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How to Buy a Suppressor

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In the past, seeing a suppressor at a shooting range or while hunting was uncommon, but times have changed. Suppressors have now become more prevalent, and the process of purchasing one has become simpler. Residents in states where suppressors are legal can now buy one without leaving their homes.


A firearm suppressor functions akin to a car muffler, serving as a noise reduction device. Several states, including California, Delaware, Hawaii, Illinois, Massachusetts, New Jersey, New York, and Rhode Island, currently prohibit suppressor ownership. While suppressors significantly lessen noise levels, they do not eliminate the need for hearing protection entirely, with OSHA recommending exposure to impulsive noise not exceed 140 dB.

Reduce recoil

Suppressors also reduce recoil by adding weight to the firearm and dispersing gas from the bullet’s propulsion. They do not render firearms silent but reduce sound to safe levels, especially when paired with subsonic ammunition. A single suppressor can be used across multiple firearms as long as the caliber matches. Building your suppressor is legal, subject to the $200 tax and legal procedures.

Suppressor Ownership

When considering suppressor ownership, individuals must choose between individual or trust ownership. While individual ownership allows personal and limited shared use, trust ownership permits broader sharing. However, in the event of an individual’s death, an unregistered NFA item in their possession poses complications for the estate executor.

Acquiring a suppressor

When acquiring a suppressor through a trust, any co-trustee has the authority to possess and use the suppressor. Designating a beneficiary allows for a smooth transition of the trust’s ownership upon the original owner’s passing.


Alternatively, purchasing a suppressor under a corporation permits employee usage, but dissolution of the corporation poses challenges akin to individual ownership, leaving a suppressor without an owner, which is disapproved by the ATF.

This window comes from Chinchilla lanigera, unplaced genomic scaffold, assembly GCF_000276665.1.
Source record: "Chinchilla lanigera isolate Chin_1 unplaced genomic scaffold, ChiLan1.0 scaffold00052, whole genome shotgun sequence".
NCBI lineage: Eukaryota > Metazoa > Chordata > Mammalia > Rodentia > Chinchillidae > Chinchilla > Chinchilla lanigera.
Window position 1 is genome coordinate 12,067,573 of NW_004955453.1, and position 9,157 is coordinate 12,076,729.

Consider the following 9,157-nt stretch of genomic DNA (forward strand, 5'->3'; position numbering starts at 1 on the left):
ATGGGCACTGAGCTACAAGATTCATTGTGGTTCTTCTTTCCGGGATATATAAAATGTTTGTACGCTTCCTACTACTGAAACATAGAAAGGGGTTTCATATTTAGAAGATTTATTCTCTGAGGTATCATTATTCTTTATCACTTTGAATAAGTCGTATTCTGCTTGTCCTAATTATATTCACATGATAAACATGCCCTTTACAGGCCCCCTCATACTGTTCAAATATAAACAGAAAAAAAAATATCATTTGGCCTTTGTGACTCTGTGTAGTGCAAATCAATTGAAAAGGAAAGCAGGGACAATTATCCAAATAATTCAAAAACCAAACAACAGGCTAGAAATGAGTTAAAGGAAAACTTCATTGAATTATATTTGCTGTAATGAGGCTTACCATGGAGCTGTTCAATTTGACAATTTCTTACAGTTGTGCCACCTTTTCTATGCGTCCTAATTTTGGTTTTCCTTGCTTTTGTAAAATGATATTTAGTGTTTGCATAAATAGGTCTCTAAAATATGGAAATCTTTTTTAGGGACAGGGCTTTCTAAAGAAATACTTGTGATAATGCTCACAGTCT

Conventional approach

The conventional approach to purchasing a suppressor involves visiting a dealer with a Class 3 Federal Firearms License. The dealer assists with paperwork, photographs, and fingerprinting, in addition to selling the suppressor.


Costs include payment for the suppressor, a $200 tax to the Federal Government, and a transfer fee typically ranging from $25 to $100. After submission of paperwork, photo, fingerprints, and tax payment, approval from the ATF is awaited, a process that can take between six and nine months, with variations from three months to nearly a year.

Purchasing a suppressor

Purchasing a suppressor through a dealer offers several benefits. Dealers often have suppressors readily available for viewing and testing before making a purchase.

An individual

In cases where you’re buying from an individual, the dealer can manage the entire process. Some dealers even provide assistance in setting up a trust, although this task may require legal assistance if done independently.

42 states

There are 42 states where ownership is legal. Some dealers have transformed the suppressor buying experience by offering personalized guidance from experts to choose the ideal suppressor.

Paperwork process

They streamline the paperwork process by assisting electronically, facilitate payment for the suppressor and the $200 tax, and provide the option of spreading payments over four installments.

Fingerprint kit

Upon receiving a fingerprint kit and instructions for a $10 fee, you submit the completed kit and a digital photo.

After approval

After approval, you electronically fill out Form 4473, similar to buying a firearm, and within seven days, the dealer ships the suppressor to your address.

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This article was originally published at Publications approved for syndication have permission to republish this article, such as Microsoft News, Yahoo News, Newsbreak,...